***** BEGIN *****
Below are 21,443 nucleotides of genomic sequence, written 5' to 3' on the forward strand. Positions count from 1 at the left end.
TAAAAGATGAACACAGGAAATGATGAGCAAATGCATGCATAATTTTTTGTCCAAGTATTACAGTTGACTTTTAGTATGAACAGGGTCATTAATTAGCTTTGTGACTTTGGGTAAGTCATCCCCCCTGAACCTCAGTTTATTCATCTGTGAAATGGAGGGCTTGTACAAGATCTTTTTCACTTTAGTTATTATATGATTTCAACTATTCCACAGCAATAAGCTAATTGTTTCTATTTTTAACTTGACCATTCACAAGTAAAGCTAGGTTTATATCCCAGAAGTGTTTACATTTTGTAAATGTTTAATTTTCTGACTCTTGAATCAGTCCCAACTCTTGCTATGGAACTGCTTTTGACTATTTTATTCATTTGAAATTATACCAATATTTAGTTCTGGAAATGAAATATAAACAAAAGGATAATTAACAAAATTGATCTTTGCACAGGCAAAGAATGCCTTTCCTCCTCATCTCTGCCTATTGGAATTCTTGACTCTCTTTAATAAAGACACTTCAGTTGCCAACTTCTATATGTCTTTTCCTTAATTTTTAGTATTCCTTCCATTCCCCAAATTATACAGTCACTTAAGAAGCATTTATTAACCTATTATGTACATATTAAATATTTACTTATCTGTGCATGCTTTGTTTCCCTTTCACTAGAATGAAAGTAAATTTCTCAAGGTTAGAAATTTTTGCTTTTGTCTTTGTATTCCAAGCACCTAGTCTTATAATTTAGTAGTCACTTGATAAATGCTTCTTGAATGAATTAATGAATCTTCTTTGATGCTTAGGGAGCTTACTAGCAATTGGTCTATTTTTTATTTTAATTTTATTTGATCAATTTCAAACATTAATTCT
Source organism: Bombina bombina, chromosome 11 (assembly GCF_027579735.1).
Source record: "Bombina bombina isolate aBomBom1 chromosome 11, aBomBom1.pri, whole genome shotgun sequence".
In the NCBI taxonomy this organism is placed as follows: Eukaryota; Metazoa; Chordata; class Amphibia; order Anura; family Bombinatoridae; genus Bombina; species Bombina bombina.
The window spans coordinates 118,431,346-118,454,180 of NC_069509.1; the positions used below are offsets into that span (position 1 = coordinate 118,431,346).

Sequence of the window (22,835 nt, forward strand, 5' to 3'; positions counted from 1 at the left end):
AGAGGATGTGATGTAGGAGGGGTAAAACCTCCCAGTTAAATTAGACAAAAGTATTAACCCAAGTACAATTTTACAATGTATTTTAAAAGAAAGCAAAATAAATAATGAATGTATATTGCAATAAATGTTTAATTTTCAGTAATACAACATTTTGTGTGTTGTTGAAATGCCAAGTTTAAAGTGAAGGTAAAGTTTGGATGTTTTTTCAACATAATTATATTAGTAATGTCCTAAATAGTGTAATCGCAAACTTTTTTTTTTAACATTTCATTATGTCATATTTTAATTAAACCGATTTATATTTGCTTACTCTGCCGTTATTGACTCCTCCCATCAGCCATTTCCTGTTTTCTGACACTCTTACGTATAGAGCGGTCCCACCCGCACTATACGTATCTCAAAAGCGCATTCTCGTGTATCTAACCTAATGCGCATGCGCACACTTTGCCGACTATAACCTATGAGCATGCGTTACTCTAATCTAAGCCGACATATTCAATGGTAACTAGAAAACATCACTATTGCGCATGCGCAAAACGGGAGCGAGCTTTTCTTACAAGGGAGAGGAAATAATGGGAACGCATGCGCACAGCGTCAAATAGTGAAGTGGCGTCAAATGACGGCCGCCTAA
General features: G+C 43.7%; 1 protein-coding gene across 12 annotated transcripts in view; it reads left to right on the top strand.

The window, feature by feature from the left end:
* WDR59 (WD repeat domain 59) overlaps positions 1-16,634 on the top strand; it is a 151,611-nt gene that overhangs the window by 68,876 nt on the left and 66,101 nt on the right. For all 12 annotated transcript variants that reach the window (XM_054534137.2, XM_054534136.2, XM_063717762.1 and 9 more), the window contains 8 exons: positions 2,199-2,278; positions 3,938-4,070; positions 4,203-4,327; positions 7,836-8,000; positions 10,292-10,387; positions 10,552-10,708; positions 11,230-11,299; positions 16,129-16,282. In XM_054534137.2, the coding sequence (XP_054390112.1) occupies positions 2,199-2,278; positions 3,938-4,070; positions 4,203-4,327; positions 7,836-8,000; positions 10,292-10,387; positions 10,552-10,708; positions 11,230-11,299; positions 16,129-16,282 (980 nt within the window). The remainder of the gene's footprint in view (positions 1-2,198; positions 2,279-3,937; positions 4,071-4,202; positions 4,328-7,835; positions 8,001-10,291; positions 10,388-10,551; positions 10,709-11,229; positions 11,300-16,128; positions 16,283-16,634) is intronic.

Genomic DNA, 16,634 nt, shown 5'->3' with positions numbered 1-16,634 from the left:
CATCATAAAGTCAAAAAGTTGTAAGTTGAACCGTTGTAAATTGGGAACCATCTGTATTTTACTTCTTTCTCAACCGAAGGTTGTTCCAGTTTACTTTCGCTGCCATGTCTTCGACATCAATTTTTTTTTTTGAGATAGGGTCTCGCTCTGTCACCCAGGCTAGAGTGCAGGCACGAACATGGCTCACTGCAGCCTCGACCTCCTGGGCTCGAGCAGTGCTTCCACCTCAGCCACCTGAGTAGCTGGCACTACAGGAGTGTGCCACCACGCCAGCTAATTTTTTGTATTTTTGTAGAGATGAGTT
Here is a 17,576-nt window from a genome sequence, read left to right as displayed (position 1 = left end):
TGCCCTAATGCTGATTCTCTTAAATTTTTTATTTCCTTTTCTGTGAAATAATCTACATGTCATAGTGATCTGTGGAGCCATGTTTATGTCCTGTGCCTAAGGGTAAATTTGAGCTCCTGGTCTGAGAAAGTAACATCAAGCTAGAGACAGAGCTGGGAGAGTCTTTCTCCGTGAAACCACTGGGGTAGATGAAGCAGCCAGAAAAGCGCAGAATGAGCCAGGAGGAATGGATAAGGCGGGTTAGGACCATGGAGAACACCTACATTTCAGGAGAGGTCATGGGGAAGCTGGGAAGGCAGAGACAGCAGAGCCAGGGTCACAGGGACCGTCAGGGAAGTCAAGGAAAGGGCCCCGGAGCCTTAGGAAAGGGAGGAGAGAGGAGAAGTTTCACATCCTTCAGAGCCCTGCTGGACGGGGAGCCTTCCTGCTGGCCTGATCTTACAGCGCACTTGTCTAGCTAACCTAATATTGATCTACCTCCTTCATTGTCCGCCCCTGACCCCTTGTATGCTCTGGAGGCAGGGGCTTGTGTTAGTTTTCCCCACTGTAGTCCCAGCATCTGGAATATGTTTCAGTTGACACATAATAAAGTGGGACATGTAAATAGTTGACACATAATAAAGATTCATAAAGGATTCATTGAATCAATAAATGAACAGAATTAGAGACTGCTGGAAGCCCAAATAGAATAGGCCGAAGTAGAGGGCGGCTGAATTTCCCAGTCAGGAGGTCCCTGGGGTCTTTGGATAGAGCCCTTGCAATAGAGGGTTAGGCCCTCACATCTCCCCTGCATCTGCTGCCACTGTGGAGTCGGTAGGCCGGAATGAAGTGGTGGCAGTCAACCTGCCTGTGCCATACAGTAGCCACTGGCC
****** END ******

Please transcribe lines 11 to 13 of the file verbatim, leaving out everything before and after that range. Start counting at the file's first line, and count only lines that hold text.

* WDR59 (WD repeat domain 59) overlaps positions 1-16,634 on the top strand; it is a 151,611-nt gene that overhangs the window by 68,876 nt on the left and 66,101 nt on the right. For all 12 annotated transcript variants that reach the window (XM_054534137.2, XM_054534136.2, XM_063717762.1 and 9 more), the window contains 8 exons: positions 2,199-2,278; positions 3,938-4,070; positions 4,203-4,327; positions 7,836-8,000; positions 10,292-10,387; positions 10,552-10,708; positions 11,230-11,299; positions 16,129-16,282. In XM_054534137.2, the coding sequence (XP_054390112.1) occupies positions 2,199-2,278; positions 3,938-4,070; positions 4,203-4,327; positions 7,836-8,000; positions 10,292-10,387; positions 10,552-10,708; positions 11,230-11,299; positions 16,129-16,282 (980 nt within the window). The remainder of the gene's footprint in view (positions 1-2,198; positions 2,279-3,937; positions 4,071-4,202; positions 4,328-7,835; positions 8,001-10,291; positions 10,388-10,551; positions 10,709-11,229; positions 11,300-16,128; positions 16,283-16,634) is intronic.

Genomic DNA, 16,634 nt, shown 5'->3' with positions numbered 1-16,634 from the left:
CATCATAAAGTCAAAAAGTTGTAAGTTGAACCGTTGTAAATTGGGAACCATCTGTATTTTACTTCTTTCTCAACCGAAGGTTGTTCCAGTTTACTTTCGCTGCCATGTCTTCGACATCAATTTTTTTTTTTGAGATAGGGTCTCGCTCTGTCACCCAGGCTAGAGTGCAGGCACGAACATGGCTCACTGCAGCCTCGACCTCCTGGGCTCGAGCAGTGCTTCCACCTCAGCCACCTGAGTAGCTGGCACTACAGGAGTGTGCCACCACGCCAGCTAATTTTTTGTATTTTTGTAGAGATGAGTT